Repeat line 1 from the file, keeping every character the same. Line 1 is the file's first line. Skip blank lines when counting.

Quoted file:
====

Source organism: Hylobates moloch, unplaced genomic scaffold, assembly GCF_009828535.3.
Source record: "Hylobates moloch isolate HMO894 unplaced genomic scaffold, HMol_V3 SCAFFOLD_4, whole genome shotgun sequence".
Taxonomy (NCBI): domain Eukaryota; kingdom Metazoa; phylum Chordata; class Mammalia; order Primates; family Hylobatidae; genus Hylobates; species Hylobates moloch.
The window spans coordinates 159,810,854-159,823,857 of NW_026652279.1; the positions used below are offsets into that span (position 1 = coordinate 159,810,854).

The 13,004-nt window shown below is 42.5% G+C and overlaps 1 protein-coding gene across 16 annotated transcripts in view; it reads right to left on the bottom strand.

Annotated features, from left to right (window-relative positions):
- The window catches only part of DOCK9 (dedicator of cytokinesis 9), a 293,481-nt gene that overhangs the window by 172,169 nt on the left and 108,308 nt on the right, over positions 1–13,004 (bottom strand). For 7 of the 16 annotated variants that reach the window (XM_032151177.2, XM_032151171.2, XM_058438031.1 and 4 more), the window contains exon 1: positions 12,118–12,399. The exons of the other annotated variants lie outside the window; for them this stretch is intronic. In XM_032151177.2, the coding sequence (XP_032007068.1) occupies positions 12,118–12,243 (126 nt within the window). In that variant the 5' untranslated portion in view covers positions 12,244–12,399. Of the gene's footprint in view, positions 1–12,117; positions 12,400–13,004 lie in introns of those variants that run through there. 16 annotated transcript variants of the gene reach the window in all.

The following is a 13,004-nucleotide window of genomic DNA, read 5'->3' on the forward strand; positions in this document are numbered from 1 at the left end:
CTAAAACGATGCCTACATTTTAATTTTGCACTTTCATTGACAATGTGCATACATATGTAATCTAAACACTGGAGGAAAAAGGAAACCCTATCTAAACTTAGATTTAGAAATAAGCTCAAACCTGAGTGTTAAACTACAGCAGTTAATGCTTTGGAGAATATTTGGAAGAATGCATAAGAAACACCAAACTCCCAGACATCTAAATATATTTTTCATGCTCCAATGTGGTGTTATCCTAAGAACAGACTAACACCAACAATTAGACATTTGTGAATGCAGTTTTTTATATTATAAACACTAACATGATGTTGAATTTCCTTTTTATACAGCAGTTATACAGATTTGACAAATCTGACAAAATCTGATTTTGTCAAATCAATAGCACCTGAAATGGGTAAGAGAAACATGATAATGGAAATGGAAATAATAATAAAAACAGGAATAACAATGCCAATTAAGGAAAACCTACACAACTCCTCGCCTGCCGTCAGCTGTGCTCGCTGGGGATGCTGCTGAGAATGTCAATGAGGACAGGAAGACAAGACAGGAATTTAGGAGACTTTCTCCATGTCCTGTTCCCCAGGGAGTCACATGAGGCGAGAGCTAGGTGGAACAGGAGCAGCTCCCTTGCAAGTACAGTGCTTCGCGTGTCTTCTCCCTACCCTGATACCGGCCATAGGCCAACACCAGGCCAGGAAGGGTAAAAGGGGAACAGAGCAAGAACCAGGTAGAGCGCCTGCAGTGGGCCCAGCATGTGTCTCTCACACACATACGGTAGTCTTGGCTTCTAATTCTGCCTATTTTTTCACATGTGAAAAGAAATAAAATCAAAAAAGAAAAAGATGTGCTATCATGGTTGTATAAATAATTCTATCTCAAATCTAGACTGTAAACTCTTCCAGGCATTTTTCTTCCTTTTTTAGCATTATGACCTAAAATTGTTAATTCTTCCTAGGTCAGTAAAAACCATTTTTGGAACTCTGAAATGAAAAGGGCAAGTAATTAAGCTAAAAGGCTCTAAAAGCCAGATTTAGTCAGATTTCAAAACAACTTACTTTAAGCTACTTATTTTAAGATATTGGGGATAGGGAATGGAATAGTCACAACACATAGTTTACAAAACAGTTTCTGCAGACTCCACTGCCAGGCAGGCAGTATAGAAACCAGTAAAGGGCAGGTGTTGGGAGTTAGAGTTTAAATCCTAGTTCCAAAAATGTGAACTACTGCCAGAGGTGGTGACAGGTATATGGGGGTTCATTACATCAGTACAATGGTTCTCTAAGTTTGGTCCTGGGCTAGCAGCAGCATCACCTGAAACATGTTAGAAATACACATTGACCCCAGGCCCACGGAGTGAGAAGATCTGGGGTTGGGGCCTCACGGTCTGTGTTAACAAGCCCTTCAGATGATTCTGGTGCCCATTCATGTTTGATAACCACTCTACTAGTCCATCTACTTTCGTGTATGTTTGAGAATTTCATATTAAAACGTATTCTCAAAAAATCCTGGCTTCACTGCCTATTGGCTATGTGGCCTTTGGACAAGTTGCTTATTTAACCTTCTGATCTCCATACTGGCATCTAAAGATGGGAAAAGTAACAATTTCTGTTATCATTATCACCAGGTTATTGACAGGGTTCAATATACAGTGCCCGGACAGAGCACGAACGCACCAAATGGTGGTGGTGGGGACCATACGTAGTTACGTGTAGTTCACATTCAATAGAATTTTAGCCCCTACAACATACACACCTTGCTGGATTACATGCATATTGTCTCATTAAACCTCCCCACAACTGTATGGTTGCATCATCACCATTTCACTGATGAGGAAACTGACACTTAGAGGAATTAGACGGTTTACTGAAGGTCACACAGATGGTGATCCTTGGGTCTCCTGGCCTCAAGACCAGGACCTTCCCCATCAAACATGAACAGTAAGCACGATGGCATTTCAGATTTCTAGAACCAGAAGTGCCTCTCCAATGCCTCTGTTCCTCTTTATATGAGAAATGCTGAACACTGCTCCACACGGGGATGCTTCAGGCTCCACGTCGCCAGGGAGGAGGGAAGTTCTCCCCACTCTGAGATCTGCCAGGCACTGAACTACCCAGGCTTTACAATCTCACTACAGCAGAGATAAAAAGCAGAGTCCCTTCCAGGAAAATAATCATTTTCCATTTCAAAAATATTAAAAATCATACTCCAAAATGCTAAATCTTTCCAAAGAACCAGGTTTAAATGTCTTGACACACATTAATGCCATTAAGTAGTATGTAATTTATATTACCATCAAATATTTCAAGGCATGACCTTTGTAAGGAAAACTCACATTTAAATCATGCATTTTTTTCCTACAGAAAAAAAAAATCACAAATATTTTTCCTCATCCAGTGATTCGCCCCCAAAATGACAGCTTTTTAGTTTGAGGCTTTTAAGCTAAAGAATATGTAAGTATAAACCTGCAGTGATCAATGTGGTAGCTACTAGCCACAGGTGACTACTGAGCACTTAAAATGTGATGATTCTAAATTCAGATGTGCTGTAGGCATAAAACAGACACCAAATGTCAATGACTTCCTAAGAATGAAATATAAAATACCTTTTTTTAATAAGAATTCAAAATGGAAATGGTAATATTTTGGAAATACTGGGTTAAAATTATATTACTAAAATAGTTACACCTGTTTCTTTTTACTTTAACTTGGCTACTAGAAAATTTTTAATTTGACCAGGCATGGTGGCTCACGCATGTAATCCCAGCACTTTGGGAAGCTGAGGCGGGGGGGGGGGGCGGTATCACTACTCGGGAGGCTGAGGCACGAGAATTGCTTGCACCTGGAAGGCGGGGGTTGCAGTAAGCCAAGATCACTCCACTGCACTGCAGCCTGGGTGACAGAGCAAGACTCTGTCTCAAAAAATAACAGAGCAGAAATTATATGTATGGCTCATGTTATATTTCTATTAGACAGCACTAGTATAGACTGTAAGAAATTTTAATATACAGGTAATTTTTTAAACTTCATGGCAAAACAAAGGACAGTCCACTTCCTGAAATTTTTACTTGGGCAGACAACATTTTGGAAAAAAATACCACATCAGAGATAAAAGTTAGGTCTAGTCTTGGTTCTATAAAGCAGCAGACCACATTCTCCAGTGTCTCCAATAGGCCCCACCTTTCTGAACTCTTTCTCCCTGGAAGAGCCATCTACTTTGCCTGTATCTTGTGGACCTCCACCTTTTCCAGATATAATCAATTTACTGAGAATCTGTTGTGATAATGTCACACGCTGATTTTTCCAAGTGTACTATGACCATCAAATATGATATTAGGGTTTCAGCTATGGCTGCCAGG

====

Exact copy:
Source organism: Hylobates moloch, unplaced genomic scaffold, assembly GCF_009828535.3.